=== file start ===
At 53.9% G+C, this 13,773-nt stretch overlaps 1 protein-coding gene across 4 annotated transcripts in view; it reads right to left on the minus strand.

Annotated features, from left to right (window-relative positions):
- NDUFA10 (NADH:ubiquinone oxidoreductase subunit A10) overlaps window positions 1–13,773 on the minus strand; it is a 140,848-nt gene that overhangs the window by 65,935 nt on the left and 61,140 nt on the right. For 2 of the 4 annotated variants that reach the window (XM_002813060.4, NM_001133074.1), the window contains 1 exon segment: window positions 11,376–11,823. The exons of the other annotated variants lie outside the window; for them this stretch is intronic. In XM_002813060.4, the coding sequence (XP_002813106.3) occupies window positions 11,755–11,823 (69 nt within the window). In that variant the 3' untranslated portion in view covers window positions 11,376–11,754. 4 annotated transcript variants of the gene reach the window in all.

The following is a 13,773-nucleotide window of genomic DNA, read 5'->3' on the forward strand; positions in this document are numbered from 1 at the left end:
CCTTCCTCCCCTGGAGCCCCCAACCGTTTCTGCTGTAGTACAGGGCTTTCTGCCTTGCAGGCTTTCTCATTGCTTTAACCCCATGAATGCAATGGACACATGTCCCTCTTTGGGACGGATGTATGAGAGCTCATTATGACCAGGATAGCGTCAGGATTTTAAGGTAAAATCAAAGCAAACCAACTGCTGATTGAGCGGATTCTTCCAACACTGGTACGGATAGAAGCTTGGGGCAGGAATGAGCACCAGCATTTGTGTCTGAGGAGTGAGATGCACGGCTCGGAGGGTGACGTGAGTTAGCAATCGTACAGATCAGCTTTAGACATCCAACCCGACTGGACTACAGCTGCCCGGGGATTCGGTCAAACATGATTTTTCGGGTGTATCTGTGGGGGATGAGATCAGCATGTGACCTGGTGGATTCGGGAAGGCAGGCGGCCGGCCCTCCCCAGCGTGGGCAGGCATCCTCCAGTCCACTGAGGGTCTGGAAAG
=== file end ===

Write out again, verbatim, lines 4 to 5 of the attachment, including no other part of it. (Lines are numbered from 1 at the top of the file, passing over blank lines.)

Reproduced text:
The following is a 13,773-nucleotide window of genomic DNA, read 5'->3' on the forward strand; positions in this document are numbered from 1 at the left end:
CCTTCCTCCCCTGGAGCCCCCAACCGTTTCTGCTGTAGTACAGGGCTTTCTGCCTTGCAGGCTTTCTCATTGCTTTAACCCCATGAATGCAATGGACACATGTCCCTCTTTGGGACGGATGTATGAGAGCTCATTATGACCAGGATAGCGTCAGGATTTTAAGGTAAAATCAAAGCAAACCAACTGCTGATTGAGCGGATTCTTCCAACACTGGTACGGATAGAAGCTTGGGGCAGGAATGAGCACCAGCATTTGTGTCTGAGGAGTGAGATGCACGGCTCGGAGGGTGACGTGAGTTAGCAATCGTACAGATCAGCTTTAGACATCCAACCCGACTGGACTACAGCTGCCCGGGGATTCGGTCAAACATGATTTTTCGGGTGTATCTGTGGGGGATGAGATCAGCATGTGACCTGGTGGATTCGGGAAGGCAGGCGGCCGGCCCTCCCCAGCGTGGGCAGGCATCCTCCAGTCCACTGAGGGTCTGGAAAG